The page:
BookMachine July Wrap: Publishing stories from around the web

Self-employed in publishing

This month in publishing news, it’s been all about the publisher’s best friend: the indie bookshop! The 2017 Independent Bookshop Week got well underway towards the end of June with the announcement of its annual Book Award, with winner Sebastian Barry praising the importance of independent bookshops and the culture they help to build. Publishers, too, seem to have thrown their weight behind this year’s celebrations with more gusto than usual, and the whole industry was set abuzz by hundreds of offline events and online by the lively #IBW17 hashtag.

Though Independent Bookshop Week finished in early July, it’s been a month of promising news for bricks-and-mortar bookstores, with the BA and PA getting airtime in the House of Commons and sales in bookshops almost even compared to this point last year. Print has been widely reported to be continuing to rise, while digital doom apparently looms for eBooks because of a ‘Shelfie’ craze. Worse still, some of the digital retailers have decided it’s time to forget about fighting print and declared war on each other instead! However, while bookshops are stable, libraries are looking less happy, with cuts and growth across the UK continuing to cause chaos to the sector.

When it comes to publishers, PRH spread its international wings even further by completing its purchase of Ediciones B – and well it should with European publishing looking strong, as exemplified by reported 4.25% growth in the French market this year. Meanwhile, Pearson sold 22% of PRH to Bertelsmann. But it’s not all about merges and acquisitions: Canadian publishers are exploring ways to grow the numbers of in-house indigenous editorsCressida Cowell has become Foyles’ first ever Literacy Ambassador; and the Reading Agency paired with the Society of Chief Librarians to launch a new initiative as part of the Reading Well Books on Prescription programme, curating a list of books for people with long-term mental health issues. But not everyone is satisfied, with Henry Jeffreys claiming publishing was a better industry when it was fuelled by long lunches and alcohol!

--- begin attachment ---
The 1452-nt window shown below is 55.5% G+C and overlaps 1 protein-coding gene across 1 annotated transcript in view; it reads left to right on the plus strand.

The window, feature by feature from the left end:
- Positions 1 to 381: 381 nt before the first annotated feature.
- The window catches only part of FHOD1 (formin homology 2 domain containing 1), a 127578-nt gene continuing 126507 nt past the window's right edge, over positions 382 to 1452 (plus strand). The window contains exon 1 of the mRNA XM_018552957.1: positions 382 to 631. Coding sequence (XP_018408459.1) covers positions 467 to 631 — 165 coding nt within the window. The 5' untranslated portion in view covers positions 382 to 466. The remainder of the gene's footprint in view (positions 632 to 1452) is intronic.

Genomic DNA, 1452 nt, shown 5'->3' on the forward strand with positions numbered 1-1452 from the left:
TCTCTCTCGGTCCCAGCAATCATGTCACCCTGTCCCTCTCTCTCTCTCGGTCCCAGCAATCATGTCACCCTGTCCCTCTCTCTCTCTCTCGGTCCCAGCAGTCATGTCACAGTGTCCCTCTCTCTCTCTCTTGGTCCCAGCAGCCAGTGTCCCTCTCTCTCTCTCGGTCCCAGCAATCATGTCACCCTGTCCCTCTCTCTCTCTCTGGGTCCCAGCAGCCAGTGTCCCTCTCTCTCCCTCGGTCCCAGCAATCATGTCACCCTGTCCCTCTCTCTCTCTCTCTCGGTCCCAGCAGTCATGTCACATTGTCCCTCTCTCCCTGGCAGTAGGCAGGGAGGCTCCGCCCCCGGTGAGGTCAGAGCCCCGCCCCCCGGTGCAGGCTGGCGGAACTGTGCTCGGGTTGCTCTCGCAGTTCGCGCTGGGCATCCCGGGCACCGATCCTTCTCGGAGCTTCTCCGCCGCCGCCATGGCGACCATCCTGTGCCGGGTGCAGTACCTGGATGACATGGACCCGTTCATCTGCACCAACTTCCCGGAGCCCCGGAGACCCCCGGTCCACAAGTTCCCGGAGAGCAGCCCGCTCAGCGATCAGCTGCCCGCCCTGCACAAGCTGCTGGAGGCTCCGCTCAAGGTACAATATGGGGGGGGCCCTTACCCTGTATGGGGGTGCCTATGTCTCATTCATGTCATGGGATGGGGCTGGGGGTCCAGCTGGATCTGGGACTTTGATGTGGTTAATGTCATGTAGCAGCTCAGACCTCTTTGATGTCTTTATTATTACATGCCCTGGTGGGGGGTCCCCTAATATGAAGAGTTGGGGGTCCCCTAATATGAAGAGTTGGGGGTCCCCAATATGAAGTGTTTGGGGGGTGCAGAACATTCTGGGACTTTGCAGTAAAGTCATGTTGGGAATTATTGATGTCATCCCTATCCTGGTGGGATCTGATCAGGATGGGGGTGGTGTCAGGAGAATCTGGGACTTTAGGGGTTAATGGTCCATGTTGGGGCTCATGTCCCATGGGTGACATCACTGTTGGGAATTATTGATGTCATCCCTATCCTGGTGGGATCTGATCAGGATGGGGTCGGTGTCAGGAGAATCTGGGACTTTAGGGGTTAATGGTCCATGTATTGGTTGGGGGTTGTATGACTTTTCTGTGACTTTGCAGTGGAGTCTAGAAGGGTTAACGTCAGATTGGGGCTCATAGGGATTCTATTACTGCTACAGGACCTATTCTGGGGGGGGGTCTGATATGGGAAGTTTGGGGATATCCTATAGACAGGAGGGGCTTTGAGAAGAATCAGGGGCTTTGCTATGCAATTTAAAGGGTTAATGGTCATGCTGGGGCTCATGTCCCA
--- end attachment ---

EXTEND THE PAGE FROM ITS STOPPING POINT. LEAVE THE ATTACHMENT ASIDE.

In author news, one of the oldest authors alive, Herman Wouk, released his latest novel at the phenomenal age of 102! Post-Harry Potter 20, JK Rowling revealed that she originally used her initials for her author name because her publishers’ said it would help to hide her gender. Two decades on, however, the opposite is becoming true, with many male authors stepping forward this month to say they have benefited from gender-neutral pen-names. Last but not least, one female author in particular revealed herself as a firecracker this month, as hidden letters from Agatha Christie revealed she had quite a temper!

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